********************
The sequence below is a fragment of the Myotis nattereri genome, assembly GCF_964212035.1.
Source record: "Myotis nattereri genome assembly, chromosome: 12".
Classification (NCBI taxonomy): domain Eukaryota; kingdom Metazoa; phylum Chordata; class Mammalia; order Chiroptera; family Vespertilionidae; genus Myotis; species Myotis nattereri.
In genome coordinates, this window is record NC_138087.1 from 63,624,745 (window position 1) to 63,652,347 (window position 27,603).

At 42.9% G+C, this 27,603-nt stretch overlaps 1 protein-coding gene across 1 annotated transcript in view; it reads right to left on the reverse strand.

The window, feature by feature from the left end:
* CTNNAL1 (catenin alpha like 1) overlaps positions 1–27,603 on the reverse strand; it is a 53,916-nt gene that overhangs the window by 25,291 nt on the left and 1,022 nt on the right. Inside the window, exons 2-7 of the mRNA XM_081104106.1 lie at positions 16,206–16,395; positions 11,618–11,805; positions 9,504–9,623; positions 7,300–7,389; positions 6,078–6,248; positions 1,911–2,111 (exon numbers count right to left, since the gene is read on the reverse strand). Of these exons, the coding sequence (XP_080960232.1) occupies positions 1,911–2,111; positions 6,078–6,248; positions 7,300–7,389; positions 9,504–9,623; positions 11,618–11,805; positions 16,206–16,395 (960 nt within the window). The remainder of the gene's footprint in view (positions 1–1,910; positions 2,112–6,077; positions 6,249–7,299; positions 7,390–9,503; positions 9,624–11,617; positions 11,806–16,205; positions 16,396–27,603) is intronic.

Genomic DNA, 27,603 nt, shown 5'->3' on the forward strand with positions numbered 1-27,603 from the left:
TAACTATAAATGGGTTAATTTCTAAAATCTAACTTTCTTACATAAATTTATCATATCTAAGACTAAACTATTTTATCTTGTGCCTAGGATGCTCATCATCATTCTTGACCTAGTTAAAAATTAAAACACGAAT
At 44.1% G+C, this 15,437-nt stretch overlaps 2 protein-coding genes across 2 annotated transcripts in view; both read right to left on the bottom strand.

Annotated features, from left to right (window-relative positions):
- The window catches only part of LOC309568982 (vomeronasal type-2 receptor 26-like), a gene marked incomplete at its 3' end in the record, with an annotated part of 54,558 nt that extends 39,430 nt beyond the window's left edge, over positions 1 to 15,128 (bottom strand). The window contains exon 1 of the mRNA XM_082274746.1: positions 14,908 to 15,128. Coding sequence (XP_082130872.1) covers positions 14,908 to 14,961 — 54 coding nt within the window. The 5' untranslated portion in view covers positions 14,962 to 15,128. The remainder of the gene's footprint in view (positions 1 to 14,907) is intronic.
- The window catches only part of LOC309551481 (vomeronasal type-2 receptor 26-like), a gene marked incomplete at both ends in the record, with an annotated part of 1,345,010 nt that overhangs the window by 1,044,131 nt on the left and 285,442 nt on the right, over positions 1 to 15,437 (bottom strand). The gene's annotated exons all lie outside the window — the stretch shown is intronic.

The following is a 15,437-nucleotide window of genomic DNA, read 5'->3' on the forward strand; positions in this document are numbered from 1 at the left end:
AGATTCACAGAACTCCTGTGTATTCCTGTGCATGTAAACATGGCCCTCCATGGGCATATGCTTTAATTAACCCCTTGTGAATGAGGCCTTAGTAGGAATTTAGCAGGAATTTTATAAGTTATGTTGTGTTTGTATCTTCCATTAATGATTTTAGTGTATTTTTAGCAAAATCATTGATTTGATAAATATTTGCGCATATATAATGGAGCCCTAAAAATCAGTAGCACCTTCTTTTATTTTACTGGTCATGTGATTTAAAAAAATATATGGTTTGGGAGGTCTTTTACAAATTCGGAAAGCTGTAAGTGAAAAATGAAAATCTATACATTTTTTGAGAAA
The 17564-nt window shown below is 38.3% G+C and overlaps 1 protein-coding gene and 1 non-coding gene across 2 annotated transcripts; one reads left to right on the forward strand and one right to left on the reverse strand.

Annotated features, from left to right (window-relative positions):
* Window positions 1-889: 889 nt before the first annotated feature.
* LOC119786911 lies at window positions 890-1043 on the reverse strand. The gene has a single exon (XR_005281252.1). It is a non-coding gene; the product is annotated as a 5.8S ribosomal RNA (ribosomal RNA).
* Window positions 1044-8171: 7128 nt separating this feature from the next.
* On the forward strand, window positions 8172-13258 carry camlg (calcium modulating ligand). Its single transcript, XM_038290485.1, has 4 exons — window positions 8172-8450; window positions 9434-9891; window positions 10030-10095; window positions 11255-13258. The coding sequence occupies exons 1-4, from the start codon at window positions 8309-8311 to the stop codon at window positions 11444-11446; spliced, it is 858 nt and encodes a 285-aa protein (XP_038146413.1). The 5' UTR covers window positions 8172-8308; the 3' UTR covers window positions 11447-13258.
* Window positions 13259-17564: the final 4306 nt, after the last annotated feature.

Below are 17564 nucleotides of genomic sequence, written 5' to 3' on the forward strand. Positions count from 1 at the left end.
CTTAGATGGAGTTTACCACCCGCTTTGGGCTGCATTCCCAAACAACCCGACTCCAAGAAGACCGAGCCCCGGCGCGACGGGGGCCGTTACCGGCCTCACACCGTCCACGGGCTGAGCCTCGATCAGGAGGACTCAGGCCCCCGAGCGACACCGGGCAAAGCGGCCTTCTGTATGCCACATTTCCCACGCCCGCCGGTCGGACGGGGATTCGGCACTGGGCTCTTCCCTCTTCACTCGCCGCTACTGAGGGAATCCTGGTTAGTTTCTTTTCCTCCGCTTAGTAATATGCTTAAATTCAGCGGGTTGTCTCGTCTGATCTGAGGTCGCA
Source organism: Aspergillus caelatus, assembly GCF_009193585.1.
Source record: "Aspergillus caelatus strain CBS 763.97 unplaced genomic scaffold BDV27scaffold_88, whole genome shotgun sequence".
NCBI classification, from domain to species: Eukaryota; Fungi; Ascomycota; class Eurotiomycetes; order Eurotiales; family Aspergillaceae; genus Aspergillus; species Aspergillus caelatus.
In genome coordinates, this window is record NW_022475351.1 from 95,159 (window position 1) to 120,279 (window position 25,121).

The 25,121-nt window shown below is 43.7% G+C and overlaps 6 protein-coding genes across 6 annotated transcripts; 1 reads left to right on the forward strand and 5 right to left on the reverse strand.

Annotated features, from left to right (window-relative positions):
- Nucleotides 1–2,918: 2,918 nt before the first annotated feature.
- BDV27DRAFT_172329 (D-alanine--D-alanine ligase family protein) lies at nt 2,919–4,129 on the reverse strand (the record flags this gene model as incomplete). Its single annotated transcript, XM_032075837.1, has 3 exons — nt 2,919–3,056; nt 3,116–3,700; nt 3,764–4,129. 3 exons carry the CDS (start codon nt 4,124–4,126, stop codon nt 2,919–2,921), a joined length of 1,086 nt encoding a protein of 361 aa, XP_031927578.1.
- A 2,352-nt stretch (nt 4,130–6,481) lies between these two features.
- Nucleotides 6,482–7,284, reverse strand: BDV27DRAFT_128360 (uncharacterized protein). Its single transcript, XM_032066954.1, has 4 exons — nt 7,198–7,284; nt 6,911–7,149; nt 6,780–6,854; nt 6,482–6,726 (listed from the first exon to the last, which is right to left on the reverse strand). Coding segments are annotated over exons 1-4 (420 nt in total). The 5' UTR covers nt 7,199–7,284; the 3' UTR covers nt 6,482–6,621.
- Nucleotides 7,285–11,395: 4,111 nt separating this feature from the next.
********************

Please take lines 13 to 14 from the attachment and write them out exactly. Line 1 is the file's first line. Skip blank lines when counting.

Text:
- The window catches only part of LOC309551481 (vomeronasal type-2 receptor 26-like), a gene marked incomplete at both ends in the record, with an annotated part of 1,345,010 nt that overhangs the window by 1,044,131 nt on the left and 285,442 nt on the right, over positions 1 to 15,437 (bottom strand). The gene's annotated exons all lie outside the window — the stretch shown is intronic.

The following is a 15,437-nucleotide window of genomic DNA, read 5'->3' on the forward strand; positions in this document are numbered from 1 at the left end: